The Practice of Pediatric Anesthesia

1 The Practice of Pediatric Anesthesia

IN THIS CHAPTER WE outline the basis of our collective practice of pediatric anesthesia. These basic principles of practice can be applied regardless of the circumstances; they provide the foundation for safe anesthesia.

Preoperative Evaluation and Management

Parents and Child

Anesthesiologists must assume an active role in the preoperative assessment of children. Ideally, the anesthesiologist performing the preoperative evaluation will also anesthetize the child. A complete medical and surgical history; family history; medical record review; evaluation and review of laboratory, radiologic, and other investigations; and physical examination are performed on every child who is to be anesthetized (see Chapter 4). When appropriate, the child should receive preoperative medical therapy to optimize his or her medical condition or conditions (e.g., children with seizure disorders or reactive airway disease) before receiving anesthesia. In addition, the emotional state of the child and family must be considered and appropriate psychological and, if necessary, pharmacologic support provided. The anesthesia team, working in concert with surgical colleagues, nursing, and child-life specialists, should find appropriate and creative techniques (e.g., use of videotapes, booklets, hospital tours, and trained paramedical personnel) to prepare the child and family. The marked increase in the number of outpatient surgical procedures has reduced the time available for interaction among the anesthesiologist, the family, and the child. Despite this reduced contact time, these support techniques should not be neglected.

Familiarity with a child’s clinical and psychological status as well as the parental concerns is essential to delivering quality anesthesia care. To achieve the very best outcome for each child, it is essential to meet with the child and the parents (or caregiver or legal guardian) together and establish rapport preoperatively. There are many developmental issues that surround the hospital experience: for example, teenagers fear loss of control, awareness, and pain; younger children fear mutilation from their surgery; and toddlers fear separation from their parents (see Chapter 3). However, for children who are old enough to understand (usually age 5 years and older), it is reasonable to explain in simple terms what anesthesia involves and what will transpire on entering the operating room. It is vital to speak directly to the child because he or she is the person having the surgery. Children at the age of reason have the same fears as adults, but have greater difficulty articulating them. It is important to explain the differences between “sleep” from anesthesia medicine and the sleep they get at home. Even if they undergo anesthesia for hours, they will feel as if they were unconscious for only the time it takes to blink the eyelids once. Many children are also fearful of awakening during the surgery and others are fearful of not awakening at the end of surgery. Children require reassurance that they will not feel anything during surgery, that they will not wake up during the procedure, and that they will awaken at the conclusion of the surgery.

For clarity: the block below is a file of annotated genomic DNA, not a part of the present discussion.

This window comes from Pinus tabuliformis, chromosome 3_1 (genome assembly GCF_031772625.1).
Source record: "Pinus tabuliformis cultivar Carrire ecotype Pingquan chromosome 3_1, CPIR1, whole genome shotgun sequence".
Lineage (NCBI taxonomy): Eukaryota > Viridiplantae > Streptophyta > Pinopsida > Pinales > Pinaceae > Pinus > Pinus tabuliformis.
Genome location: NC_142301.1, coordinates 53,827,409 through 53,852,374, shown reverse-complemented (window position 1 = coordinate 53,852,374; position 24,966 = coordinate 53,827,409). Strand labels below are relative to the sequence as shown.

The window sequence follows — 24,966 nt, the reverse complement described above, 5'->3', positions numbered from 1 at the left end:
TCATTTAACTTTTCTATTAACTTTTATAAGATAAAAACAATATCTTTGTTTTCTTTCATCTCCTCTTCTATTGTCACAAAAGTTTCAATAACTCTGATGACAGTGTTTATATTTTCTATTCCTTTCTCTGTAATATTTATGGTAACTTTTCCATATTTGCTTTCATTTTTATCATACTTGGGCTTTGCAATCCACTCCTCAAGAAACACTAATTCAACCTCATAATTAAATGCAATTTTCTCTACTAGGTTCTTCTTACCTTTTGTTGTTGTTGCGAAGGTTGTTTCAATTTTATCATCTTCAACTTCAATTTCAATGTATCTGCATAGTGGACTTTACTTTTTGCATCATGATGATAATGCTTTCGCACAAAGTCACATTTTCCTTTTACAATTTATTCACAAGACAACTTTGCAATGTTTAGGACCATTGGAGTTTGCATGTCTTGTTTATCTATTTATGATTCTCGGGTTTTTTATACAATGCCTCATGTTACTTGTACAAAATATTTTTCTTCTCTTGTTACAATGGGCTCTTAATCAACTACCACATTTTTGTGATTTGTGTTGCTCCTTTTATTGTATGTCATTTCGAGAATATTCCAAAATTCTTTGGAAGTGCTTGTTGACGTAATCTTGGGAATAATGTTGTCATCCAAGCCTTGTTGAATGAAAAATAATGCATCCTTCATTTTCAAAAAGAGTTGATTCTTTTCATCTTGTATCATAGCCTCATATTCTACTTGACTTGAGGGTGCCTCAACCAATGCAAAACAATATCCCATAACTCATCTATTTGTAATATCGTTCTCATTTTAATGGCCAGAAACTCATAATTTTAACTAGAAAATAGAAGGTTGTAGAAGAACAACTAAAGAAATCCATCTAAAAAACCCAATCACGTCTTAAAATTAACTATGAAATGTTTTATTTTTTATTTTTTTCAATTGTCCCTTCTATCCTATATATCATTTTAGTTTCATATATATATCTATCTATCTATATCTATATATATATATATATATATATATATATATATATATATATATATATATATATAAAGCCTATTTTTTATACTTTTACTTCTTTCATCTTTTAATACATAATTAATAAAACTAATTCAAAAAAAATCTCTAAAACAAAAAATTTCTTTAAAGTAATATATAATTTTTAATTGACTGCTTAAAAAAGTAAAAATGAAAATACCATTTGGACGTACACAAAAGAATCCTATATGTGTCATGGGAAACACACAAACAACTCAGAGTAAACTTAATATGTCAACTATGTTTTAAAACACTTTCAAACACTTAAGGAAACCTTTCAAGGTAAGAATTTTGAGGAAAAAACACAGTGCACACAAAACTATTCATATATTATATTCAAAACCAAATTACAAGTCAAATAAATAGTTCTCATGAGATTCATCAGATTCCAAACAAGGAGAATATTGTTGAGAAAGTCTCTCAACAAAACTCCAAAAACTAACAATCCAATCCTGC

The possibility of postoperative pain and the relief the child will receive in the form of nerve blocks and analgesics must be clearly presented to the child and the parents. It is also important to explain to the child and the family what they can anticipate on entering the operating room and to explain the special monitoring you, as the anesthesiologist, will provide for the child. A simple explanation of the monitors can be very reassuring to parents and interesting for many children. For example, the pulse oximeter can be described as a “Band-Aid−like device” that lights up red and measures the oxygen in the bloodstream during anesthesia and recovery; the blood pressure cuff can be characterized as an “arm hugger” or “muscle tester”; and the electrocardiogram leads can be called “little sticky things that don’t hurt so we can watch the heart beat.” Simple descriptions of the measurements may also be soothing. For example, you can say: “We measure the oxygen you (your child) are (is) breathing, we measure the amount of the anesthesia medicines you (your child) are (is) breathing, and we measure the carbon dioxide you (your child) are (is) breathing so as to ensure that your (your child’s) breathing is just right throughout the anesthesia.” Sometimes asking teenagers if they have studied carbon dioxide in school science class helps them to better understand the monitors and provides reassurance, as well as making it more interesting. The detail with which this is presented will vary from family to family and child to child as well as with the anesthesiologist’s understanding of the needs of the child and family. By the end of the interview, however, the child and the parents should understand that you will be providing the quality of care that ensures the child’s safety during anesthesia, thus reducing the child’s and parents’ anxiety. Explanation is also needed to describe how anesthesia will be induced, although the degree of detail used will again depend on the developmental level of the child. For young children, one can describe a plan to breathe “laughing gas” through a flavored mask, with a flavor that he or she chooses. Older children can be given the option of an intravenous (IV) induction, with nitrous oxide by mask to establish IV access painlessly; or if they are afraid of needles, they might be given the option of an inhalational induction.